Guardian blogs get it wrong


The need for blogging transparency is something that many people (Edelman included) have learnt through mistakes. Which is why I am shocked to find that the Guardian of all places should make such a mess-up.

In what promised to be a ‘nice’ travel-blog by a 19 year old about his forthcoming travels in South East Asia turned into a comment-smashing attack on the author. At first glance – Max Gogarty, seemed like a good choice. He can obviously write well – having helped produce scripts for Skins and is the right age to appear the Guardian’s demographic. The title of the blog (with skins in the url was supposedly an accident that should have been changed before it got published so I’ll leave this alone).

So why did his post create 474 comments – many of which had to be deleted by the moderator with the end result that the blog’s comments were closed?

The simple question posed near the top of the comments was ‘why did this person get the job when so many other people have travelled and wanted to do something similar?‘ – the answer according to the readers, with a little Google help, was nepotism. It appears that the blogger’s father just happened to be the travel-writer for the Guardian.

At least that was what was commonly believed.

The travel editor, the next day, jumped in and explained that we got it all wrong and that his father is not the travel writer of the guardian but a freelancer. Even if this is the case – he had previously written for the Travel Guardian so wasn’t exactly a stranger. What’s more the editor continues, he was hired on his merits. (let’s not get into his cliché-style of writing here).

I have nothing against nepotism. I am far too cynical not to understand that this happens and that many people get where they are not through merit but by contacts (heck, I got my first job that way). But what is wrong in this case, was that neither the author nor the Guardian made it clear that this was how he got the job. Had this been written in the beginning then perhaps there would have been a few sarcastic comments as oppose to the onslaught that followed.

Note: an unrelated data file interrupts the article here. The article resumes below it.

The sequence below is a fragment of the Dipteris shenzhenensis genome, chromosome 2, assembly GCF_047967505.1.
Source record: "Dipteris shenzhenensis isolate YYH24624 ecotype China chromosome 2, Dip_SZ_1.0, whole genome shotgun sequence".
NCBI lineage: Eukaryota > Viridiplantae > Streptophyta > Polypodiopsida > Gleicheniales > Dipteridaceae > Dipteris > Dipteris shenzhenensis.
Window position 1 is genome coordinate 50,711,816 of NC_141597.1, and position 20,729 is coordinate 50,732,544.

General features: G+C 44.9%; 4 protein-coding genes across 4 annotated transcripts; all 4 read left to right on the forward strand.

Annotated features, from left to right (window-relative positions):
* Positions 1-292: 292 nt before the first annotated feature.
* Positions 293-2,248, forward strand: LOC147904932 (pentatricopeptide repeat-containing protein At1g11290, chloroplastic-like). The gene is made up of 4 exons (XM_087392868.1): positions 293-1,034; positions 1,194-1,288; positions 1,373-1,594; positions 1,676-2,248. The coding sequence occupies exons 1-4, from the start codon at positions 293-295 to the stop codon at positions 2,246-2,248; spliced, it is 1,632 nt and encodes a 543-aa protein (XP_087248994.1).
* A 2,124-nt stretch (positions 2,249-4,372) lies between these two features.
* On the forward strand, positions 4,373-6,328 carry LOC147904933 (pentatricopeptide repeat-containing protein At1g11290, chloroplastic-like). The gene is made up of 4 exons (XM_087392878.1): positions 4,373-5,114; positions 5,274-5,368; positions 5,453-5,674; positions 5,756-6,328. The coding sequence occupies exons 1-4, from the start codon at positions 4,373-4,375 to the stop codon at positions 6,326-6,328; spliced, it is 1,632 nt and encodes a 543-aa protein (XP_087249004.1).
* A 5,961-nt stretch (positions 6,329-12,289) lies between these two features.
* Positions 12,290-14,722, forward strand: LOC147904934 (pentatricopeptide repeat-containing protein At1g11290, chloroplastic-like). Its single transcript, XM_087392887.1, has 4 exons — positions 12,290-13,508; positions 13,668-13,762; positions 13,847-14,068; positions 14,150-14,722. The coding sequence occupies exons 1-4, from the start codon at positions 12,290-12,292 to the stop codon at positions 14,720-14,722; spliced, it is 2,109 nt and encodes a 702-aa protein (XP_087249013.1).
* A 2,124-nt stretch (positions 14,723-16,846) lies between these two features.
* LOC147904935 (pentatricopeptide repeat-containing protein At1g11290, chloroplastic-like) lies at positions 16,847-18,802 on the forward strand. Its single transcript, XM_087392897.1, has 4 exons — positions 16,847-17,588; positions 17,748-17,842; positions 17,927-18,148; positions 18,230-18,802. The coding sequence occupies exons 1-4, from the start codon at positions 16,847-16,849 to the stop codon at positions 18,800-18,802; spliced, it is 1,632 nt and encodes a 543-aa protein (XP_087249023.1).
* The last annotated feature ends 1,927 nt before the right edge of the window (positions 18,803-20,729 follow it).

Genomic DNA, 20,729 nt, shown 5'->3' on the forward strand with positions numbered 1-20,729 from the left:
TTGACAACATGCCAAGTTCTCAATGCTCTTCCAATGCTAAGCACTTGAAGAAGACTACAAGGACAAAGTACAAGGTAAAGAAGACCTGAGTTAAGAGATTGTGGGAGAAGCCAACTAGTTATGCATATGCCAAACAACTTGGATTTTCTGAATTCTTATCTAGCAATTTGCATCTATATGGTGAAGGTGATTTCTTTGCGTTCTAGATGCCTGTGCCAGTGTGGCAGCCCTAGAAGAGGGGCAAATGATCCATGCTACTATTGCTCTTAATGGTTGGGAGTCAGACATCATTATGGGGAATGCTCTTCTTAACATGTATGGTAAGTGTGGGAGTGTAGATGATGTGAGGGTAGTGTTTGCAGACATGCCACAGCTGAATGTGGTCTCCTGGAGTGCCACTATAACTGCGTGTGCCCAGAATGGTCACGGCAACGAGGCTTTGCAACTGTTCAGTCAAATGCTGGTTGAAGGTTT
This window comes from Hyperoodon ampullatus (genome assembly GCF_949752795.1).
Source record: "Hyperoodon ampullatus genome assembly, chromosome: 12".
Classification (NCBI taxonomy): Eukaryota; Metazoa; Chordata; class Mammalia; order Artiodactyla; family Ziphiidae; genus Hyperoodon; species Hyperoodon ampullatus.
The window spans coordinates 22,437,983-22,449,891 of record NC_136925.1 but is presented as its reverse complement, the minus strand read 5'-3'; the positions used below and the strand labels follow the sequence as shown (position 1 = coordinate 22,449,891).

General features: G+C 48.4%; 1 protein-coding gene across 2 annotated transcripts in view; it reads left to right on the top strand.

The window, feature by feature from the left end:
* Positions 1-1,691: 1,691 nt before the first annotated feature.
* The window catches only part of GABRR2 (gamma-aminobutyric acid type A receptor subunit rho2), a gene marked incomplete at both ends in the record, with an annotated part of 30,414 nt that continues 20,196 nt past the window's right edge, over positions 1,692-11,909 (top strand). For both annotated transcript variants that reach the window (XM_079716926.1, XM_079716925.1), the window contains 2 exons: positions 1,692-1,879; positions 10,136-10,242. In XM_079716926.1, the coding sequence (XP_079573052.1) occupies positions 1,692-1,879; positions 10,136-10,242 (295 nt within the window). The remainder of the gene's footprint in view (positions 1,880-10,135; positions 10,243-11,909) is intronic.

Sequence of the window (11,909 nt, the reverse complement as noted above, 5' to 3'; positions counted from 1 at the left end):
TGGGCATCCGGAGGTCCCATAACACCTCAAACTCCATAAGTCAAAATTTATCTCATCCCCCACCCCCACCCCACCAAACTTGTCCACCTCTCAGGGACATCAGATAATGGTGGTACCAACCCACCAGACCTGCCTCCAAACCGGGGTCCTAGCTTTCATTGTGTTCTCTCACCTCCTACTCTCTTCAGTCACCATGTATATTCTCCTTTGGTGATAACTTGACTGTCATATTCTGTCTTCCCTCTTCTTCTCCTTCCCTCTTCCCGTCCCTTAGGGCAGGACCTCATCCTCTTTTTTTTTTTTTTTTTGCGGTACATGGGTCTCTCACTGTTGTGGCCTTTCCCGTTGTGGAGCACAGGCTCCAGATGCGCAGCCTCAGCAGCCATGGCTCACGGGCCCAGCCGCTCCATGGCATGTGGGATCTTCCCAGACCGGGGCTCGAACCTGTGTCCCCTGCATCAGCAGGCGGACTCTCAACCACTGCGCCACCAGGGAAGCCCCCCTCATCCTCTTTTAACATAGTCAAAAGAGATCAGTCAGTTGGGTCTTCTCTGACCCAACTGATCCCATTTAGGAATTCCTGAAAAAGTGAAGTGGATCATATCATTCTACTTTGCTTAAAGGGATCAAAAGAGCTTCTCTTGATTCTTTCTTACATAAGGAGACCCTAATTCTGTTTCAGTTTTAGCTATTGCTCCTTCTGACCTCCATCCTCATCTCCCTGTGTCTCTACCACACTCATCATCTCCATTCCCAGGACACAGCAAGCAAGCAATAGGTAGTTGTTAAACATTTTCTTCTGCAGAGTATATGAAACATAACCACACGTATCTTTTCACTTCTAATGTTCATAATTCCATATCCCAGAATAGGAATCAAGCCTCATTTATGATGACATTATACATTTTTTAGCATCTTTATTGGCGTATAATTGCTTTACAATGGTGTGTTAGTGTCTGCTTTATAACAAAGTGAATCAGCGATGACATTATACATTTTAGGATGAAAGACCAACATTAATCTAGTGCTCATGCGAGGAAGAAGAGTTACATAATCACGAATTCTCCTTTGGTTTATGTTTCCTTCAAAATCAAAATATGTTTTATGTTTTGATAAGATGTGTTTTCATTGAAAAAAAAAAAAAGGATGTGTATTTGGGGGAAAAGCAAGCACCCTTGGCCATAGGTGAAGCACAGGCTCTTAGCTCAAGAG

Conclusion – be transparent.

Picture: courtesy of Digital Lifestyles who have also written about this.


4 Responses to “Guardian blogs get it wrong”

  1. Jonny

    This issue of transparency and declaration is something I have thought about a great deal.

    To provide some context, we spend a lot of time writing articles for publication on the Web based on our primary research. This sounds pretty straightforward, but there is always the requirement when looking at research to understand the nature of the sample, timing of the study, caveats regarding the methodology, how the work was funded, and so on. The problem is that if you try declare all of this stuff ‘in line’ in a 500-800 word piece, the article becomes unreadable – or at least severely crippled in terms of its rhythm, pace, etc, which are critical for effective web content on a big news site, for example.

    Given the opposing pulls of readability and declaration, we generally compromise by not cluttering up the immediate Web content itself, but making sure that links are included in the piece so the detail can be accessed within a couple of easy-to-follow links.